"For far too long teachers have had to endure real-terms pay cuts."
"The committee is right to say the government does not have a long term plan. When missing recruitment targets, there is no drive to include shortfalls in subsequent targets", says director of Edge James Bowen
Until the government are prepared to address the real fundamental issues including teacher pay and workload these schemes are unlikely to have the desired impact
Please find for your interest, details of research reports released in the last week.
NAHT and NAHT edge's thrid annual recruitment survey records school leaders' struggle to recruit teachers and senior leaders. Overall a massive 79% of posts were difficult to recruit to; 62% recruited were filled with a struggle; and respondents were unable to recruit at all to an average of 17% of posts.
In the short term a dedicated middle leader can make sacrifices, willing to take on more because they are not only ambitious for themselves but committed to high quality education for pupils within their school. But is this sustainable asks Lara Ginn?
James Bowen, director of NAHT Edge, said: “The difficulty school leaders are having recruiting middle and senior leadership roles is worrying and has significant consequences for the future if not addressed. Now more than ever we need teachers to be stepping up to leadership positions in schools, but instead too many are leaving as the long hours, weekend working, high pressure and low pay gets too much."
"The government’s obsession with high stakes accountability has created a negative climate for school leaders – a culture of fear where you are only as good as your last set of results"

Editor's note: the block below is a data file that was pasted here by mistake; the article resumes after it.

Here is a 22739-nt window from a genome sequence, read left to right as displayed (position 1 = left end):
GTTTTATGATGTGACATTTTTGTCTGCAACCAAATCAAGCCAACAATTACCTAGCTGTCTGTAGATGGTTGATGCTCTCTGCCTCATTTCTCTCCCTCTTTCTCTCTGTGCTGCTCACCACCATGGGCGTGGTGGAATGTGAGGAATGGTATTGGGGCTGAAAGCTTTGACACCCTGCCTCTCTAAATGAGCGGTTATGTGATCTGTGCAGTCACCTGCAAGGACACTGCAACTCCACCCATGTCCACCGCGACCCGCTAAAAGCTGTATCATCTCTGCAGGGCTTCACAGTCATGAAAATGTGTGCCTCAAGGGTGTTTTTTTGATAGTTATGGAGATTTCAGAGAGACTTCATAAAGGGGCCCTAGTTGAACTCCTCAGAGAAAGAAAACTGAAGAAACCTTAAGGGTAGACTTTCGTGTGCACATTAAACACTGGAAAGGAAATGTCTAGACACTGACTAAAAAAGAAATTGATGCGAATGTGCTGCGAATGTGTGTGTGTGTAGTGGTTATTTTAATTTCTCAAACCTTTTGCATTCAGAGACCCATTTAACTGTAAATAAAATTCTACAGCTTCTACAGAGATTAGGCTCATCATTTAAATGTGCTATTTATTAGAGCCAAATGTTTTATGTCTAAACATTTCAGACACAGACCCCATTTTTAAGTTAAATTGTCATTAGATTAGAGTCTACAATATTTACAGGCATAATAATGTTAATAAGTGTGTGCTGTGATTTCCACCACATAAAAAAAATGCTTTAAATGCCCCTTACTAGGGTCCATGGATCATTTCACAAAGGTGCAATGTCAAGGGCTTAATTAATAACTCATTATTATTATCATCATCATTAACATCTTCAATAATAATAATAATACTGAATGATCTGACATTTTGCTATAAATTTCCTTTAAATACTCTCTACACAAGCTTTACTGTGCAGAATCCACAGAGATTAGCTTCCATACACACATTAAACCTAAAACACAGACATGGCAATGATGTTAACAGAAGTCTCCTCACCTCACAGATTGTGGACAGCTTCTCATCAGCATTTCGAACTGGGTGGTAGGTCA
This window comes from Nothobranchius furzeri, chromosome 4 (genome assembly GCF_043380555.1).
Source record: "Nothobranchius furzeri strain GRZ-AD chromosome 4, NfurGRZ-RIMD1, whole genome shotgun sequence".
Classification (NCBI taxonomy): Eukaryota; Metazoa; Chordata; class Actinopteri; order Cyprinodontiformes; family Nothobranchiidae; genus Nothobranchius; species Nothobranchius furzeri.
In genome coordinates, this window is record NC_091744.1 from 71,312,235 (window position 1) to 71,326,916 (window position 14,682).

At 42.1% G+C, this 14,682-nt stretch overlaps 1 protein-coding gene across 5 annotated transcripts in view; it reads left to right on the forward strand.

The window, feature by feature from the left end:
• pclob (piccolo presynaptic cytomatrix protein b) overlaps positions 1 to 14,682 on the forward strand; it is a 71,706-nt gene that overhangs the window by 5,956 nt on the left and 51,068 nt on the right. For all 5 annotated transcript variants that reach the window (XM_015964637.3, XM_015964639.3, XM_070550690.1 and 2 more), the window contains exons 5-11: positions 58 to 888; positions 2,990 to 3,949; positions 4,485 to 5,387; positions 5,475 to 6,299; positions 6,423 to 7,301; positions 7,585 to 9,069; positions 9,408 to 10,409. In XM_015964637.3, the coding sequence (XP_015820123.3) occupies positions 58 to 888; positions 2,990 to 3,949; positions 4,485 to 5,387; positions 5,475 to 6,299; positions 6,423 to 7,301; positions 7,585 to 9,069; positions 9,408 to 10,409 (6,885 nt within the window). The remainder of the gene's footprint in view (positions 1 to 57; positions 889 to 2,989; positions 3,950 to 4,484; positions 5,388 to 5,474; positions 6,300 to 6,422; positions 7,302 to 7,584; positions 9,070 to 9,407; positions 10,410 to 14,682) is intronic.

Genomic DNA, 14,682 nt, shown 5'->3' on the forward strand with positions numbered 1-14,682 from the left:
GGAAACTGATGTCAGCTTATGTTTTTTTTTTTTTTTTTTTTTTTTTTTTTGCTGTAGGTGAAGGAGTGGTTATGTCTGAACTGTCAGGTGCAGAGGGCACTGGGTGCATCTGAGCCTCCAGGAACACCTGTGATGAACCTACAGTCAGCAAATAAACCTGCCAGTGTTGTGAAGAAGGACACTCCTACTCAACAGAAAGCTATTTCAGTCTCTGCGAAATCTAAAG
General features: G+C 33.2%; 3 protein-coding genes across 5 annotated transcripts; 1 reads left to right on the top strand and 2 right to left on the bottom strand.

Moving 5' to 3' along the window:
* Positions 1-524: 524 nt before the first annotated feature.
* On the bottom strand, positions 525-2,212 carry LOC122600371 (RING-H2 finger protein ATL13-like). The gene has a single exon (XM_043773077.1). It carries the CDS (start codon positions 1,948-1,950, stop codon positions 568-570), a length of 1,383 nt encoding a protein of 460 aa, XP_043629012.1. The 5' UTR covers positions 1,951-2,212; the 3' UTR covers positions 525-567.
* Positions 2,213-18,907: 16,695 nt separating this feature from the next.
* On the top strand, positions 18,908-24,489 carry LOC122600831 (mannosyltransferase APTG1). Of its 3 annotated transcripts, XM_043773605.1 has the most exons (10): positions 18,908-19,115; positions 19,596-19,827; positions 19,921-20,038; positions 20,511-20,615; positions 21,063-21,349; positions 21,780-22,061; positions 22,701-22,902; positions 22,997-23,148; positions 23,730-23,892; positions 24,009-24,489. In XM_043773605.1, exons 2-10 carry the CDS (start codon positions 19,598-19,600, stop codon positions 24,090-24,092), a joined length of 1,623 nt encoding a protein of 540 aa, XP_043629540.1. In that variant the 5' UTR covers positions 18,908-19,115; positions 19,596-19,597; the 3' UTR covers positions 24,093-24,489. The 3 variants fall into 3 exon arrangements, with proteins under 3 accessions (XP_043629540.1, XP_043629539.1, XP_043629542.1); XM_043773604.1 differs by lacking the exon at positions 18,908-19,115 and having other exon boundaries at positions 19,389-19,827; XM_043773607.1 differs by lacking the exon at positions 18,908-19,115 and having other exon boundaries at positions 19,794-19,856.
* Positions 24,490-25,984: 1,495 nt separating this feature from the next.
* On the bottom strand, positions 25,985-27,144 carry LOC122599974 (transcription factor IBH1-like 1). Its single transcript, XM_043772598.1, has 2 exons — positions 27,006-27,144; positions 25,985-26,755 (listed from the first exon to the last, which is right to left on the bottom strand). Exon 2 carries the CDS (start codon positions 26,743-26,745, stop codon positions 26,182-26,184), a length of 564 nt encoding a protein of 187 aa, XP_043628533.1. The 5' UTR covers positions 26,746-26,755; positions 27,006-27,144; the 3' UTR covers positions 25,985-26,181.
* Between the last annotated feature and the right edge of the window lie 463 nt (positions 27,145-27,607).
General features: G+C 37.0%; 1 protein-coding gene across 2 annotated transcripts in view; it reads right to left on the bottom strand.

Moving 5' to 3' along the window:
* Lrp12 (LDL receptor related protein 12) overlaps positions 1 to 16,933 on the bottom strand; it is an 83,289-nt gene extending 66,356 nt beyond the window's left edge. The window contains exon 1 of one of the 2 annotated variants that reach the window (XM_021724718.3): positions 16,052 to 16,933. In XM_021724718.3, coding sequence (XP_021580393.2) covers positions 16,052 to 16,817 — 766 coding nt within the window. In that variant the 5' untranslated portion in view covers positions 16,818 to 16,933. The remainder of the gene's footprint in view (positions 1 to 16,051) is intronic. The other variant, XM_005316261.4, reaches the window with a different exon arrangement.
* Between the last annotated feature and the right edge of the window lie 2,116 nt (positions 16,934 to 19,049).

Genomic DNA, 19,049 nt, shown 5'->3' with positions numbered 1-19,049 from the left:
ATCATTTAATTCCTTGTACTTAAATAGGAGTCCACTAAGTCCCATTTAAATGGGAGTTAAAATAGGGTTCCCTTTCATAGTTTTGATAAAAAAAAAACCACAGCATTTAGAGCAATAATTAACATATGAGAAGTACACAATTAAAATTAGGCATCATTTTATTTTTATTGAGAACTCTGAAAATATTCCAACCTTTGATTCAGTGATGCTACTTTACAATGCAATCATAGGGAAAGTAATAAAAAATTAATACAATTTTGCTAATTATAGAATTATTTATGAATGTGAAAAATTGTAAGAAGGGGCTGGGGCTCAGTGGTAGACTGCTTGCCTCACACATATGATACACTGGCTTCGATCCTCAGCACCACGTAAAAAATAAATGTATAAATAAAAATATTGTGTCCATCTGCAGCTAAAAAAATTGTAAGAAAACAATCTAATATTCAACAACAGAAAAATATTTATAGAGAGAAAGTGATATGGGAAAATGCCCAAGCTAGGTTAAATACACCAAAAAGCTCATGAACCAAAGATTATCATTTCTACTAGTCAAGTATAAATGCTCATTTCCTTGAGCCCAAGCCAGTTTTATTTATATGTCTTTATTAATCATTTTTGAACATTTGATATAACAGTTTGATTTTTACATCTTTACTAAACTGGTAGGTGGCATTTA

Middle leaders often feel the pressures when schools fail to recruit; stepping in to cover subjects outside their specialism, struggling to deliver the curriculum for their subject, or having to give up leadership time in order to cover lessons, warns James Bowen
"As this Save the Children report proves, nursery schools achieve their fantastic results by employing more highly qualified staff"
MPs are calling for urgent changes to the education system to avoid a digital skills crisis in the UK that’s costing the economy £63 billion a year.
The House of Commons Public Accounts Committee has published a report on training new teachers. Among its findings, the report notes that the Department for Education has fallen short of its target to fill teacher training places and vacancies in state-funded schools more than doubled between 2011 and 2014.
Schools need to give teachers more support and overhaul their recruitment processes, new research by Randstad Education suggests
The issue of universal academisation has understandably dominated coverage of the government’s recent White Paper. However, there’s a lot more to the paper than just this one issue. Measures to tackle geographical inconsistencies in the quality of schools, further reforms to Ofsted inspections and changes to how teachers gain qualified teacher status are just a few of the other areas that are covered.
Despite spending £700 million a year on enlisting and training new teachers, the government has failed to meet its recruitment targets for the last four years, a critical report from the National Audit Office has revealed.
The percentage of disadvantaged white British boys achieving the expected standard at key stage four lags behind the national average for poorer children, performance statistics published by the Department for Education have revealed.
In this issue of your news round-up we look at the latest guidance on school transport, how the Education Secretary’s suggestion to allow anyone to choose to move from the Upper to the Main Pay Range is a real risk and how to get your students to become engaged in the democratic process.
The Education Select Committee has announced it will investigate the supply of teachers in England.
Employers plan to recruit more apprentices and school-leavers, claims the Chartered Institute of Personnel and Development (CIPD).
It feels great to be told we are brilliant, and it makes us more successful.
As every teacher will tell you, the start of a new school year brings with it a tangible sense of new beginnings.
Newly appointed middle leaders could benefit from some tailored training in their new roles, according to a new research project.
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